Waiting in line for the latest iPhone is by no means a pleasant experience. Sure, Apple often hands out free coffee and cakes, but I’d sooner stroll into the store and straight back out again and pay for my own coffee on the way home. But for millions of us this morning, standing in line is the only way to secure an iPhone 5 on launch day.
That is, if you’re a law-abiding citizen. If you’re not, you might consider breaking into a local carrier store and stealing more than $100,000 worth of iPhone 5 units — just like thieves in Japan did today.
The Wall Street Journal reports that Japanese carriers Softbank and KDDI-owned au were both broken into this morning, just hours before the iPhone 5 was set to go on sale. Three stores were hit across Osaka and more than 191 iPhone 5s were stolen — 116 of which were from Softbank.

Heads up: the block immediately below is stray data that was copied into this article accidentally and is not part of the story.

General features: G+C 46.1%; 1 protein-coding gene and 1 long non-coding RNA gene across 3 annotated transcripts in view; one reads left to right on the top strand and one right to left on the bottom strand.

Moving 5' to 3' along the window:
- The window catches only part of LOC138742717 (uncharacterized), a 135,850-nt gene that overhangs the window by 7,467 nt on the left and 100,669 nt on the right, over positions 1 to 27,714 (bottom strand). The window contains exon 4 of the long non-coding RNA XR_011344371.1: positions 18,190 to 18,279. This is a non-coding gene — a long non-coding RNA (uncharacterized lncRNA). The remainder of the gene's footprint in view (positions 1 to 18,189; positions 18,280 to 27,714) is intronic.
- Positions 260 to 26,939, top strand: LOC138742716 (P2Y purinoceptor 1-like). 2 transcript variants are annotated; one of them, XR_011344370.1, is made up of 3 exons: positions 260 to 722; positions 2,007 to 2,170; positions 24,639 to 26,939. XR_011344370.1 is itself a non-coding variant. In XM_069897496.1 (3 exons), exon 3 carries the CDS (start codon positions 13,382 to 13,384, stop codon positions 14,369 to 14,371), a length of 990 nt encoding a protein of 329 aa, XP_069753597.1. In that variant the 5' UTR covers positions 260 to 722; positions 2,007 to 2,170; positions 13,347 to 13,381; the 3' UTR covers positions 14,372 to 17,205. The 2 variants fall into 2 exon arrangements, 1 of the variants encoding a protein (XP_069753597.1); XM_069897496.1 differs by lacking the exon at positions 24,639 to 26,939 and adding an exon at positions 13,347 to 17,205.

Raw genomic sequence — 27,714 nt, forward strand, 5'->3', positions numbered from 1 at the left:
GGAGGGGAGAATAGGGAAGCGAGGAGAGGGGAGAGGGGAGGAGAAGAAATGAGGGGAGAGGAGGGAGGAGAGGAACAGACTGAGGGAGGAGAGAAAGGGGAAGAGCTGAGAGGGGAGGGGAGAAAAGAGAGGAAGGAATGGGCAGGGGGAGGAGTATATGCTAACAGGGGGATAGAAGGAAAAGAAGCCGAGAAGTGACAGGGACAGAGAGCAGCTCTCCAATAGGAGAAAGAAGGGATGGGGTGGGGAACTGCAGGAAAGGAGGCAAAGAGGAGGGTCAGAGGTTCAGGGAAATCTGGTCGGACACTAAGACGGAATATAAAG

Police have estimated that the thieves made off with more than ¥7.45 million ($95,000) worth of iPhones.
It’s unclear at this point whether the three incidents were connected, but given that they all happened in the same city around the same time, it appears that could well be the case.
Given the overwhelming demand for Apple’s latest devices, they are often the target of theft because thieves know that the devices will be easy to sell — often for a lot more than Apple is charging. Particularly in this case: With 2 million iPhone 5s pre-ordered via Apple’s online store during the first 24 hours of availability, those who were late are now facing a wait of up to one month.
This forces customers to look elsewhere, and means that there’s a huge demand for the devices on the grey market.